Players Coalition founder Anquan Boldin, along with 62 current and former professional athletes — including Tom Brady — sent a letter to U.S. Attorney General William Barr, asking for the Justice Department to investigate Ahmaud Arbery’s death, citing decades-long ties between law enforcement and Arbery’s murderers, Travis and Greg McMichael.
The letter read:
“Two months ago, two white men, Travis and Greg McMichael, tragically gunned down Mr. Arbery as he went on his daily jog. We have all now seen the video depicting the final moments of this young man’s life and the way in which the McMichaels stalked Mr. Arbery like prey. It is a tragedy in itself that someone needed to release what should have been a very private video to spark any movement on this case.
“The local investigation into this case is marred by conflicts, inaction, (George) Barnhill’s very deliberate attempt to ensure that Mr. Arbery received no justice, and the current prosecutor’s total failure to act until social media forced his hand….The Criminal Section of the Civil Rights Division and the FBI includes prosecutors and investigators in the country skilled with reviewing the work of local agencies and intervening on behalf of its citizens…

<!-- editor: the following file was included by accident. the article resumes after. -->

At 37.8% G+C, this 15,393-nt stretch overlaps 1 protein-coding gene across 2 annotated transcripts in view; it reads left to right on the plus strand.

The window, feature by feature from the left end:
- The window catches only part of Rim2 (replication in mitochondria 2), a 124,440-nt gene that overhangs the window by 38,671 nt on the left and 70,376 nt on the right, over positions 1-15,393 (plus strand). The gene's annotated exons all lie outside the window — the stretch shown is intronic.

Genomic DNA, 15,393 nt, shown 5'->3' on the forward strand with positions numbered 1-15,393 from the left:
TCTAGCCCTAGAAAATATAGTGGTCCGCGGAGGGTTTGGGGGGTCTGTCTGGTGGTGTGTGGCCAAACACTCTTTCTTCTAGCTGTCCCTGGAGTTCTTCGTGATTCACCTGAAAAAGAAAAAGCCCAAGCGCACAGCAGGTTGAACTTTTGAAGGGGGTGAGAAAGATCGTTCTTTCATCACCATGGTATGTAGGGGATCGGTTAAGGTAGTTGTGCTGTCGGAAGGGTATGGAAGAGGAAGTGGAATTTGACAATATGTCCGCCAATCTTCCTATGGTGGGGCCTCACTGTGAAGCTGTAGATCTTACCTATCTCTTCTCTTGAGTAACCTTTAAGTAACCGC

“His only crime: running while black.”
Arbery would have turned 26 today had he not been gunned down while jogging in Brunswick, Ga. Arbery was a standout football and basketball player at Brunswick High School, following in his brother Marcus Jr.’s footsteps. He even took to wearing No. 21, just as his big bro.
Gregory McMichael, 64, and his son Travis, 34, were arrested Thursday night, charged with murder and aggravated assault for the Feb. 23 killing of Arbery. The incident sparked national outrage this week as video of the murder surfaced, drawing comparisons to the 2012 shooting of Trayvon Martin. The elder McMichael is a former Glynn County police officer and district attorney investigator.
This week has been a pivotal moment in professional athlete activism.
Current and former NBA players such as LeBron James and Carmelo Anthony expressed outrage for the way black victims are treated in the justice system when the perpetrator is white. In 2013, LeBron and the Miami Heat wore hoodies to protest the Trayvon Martin case, and in 2014 NBA players also wore “I can’t breathe” warm up T-shirts in light of the final words Eric Garner uttered as he was dragged to the ground in a chokehold at the hands of a New York City detective.
New Orleans Saints safety Malcolm Jenkins posted on Friday that he was jogging 2.23 miles in solidarity with the Arbery family’s “Dedication Distance Run.”
Today’s superstars are a far cry from 30 years ago. The latest installment of The Last Dance reminded us that Michael Jordan didn’t want to take stands for social justice because “Republicans buy sneakers, too.” Boldin, James, Jenkins and Anthony are a different breed of athlete who want their voices to make a difference.
Pro athletes have played a role in the fight for equality and social justice going all the way back to the era of Jackie Robinson. This week has shown us that Robinson’s spirit lives on, as the best athletes in the world are still willing to use their platform to demand justice.